Lack of Milkweed Is Not Harming Monarch Butterfly Populations
People who attended the 2013 Annual Meeting of the Entomological Society of America are likely to remember Dr. Anurag Agrawal, who talked about Dame Miriam Rothschild when he presented the Founders’ Memorial Award lecture. The ESA Founders’ Memorial Award is one of the highest honors that can be bestowed upon an entomologist.
Now Dr. Agrawal is talking again, but this time it’s about monarch butterflies.
Some groups have blamed herbicides and genetically modified crops for the decline of monarch populations, but new research by Dr. Agrawal and colleagues suggests that lack of milkweed is unlikely to be driving the monarch’s population decline.
Using years of data collected by the World Wildlife Fund and citizen scientists across North America, the researchers looked at monarch populations throughout North America during different times of the year. They found that monarch numbers begin declining at the end of the summer, when the butterflies begin their long migration to Mexico, and the numbers continue to decline as they travel. During this southern migration, adult monarchs do not feed on milkweed, so lack of milkweed is unlikely to be the problem, according to the researchers.
“Milkweed is probably not the limiting thing for monarch populations,” Dr. Agrawal said. “At the end of the summer in August, when they begin that epic journey down to Mexico, they no longer are feeding on milkweed, they’re not nectaring on their flowers. They are simply making that journey. The only thing they eat then is water and flower nectar from other species like golden rods.”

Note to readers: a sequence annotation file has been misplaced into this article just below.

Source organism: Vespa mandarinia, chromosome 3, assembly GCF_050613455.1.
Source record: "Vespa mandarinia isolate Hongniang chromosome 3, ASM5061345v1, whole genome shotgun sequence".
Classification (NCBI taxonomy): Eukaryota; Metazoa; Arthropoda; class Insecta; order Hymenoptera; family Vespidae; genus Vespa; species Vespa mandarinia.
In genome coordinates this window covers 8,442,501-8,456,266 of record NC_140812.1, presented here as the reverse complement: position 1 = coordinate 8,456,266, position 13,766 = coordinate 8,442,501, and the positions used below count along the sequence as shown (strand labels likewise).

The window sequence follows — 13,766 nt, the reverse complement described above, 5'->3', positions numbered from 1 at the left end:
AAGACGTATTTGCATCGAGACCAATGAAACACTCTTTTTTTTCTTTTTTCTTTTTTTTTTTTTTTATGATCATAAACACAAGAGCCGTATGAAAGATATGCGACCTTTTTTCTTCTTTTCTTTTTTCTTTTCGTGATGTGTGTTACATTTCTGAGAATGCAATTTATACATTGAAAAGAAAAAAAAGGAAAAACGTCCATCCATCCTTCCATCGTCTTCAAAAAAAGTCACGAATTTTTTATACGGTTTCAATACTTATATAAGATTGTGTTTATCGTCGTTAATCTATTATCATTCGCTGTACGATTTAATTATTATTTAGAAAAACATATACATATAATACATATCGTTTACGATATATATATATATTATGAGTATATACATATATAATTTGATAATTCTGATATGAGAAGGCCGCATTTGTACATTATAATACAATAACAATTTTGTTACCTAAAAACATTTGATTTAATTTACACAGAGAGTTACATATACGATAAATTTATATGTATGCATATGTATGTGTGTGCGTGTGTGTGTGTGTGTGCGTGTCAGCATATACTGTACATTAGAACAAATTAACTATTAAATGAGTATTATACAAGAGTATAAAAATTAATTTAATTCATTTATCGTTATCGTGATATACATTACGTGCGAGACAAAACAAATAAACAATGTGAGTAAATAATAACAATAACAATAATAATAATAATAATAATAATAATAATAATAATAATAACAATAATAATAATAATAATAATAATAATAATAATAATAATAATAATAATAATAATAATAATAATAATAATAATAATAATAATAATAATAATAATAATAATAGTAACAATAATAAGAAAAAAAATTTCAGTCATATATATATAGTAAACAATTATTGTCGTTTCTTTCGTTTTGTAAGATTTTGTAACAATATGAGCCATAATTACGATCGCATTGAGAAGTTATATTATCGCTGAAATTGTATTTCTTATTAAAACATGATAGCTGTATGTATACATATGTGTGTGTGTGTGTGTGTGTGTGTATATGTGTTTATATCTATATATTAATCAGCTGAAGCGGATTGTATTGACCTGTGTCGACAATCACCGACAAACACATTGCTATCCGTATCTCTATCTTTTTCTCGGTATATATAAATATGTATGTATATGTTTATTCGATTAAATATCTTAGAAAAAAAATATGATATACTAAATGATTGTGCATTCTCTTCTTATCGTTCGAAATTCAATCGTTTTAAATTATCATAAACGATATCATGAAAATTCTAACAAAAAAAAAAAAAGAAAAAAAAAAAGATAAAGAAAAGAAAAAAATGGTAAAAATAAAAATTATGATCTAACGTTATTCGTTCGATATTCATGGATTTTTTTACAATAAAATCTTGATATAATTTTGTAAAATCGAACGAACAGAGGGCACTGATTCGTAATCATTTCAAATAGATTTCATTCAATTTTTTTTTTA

The research also suggests that planting milkweed is not likely to help increase monarch populations.
“By the time they get to Mexico their numbers are plummeting, but at the end of the summer when they start their migration, their numbers are not down,” Dr. Agrawal said. “That presents an important mystery, but it also presents an important finding — that perhaps planting milkweed will not improve or increase the population as much as we thought in the past. It would be a mistake to think that planting milkweed alone is going to solve this problem. Planting milkweed probably isn’t a bad thing to do, but it’s not going to increase their populations or save them from some demise.”
The research also seems to vindicate genetically modified crops that are herbicide resistant.
“Our findings suggest that monarch populations are not limited by milkweed, which in a way suggests that herbicides are not likely to be the problem, and genetically modified crops that are herbicide resistant are not likely to be the problem for the monarch,” Dr. Agrawal said. “Given the intense interest in monarch conservation, the blame being put on herbicide use, and the national dialog about potentially listing monarchs under the endangered species act, we have to get the science right.”
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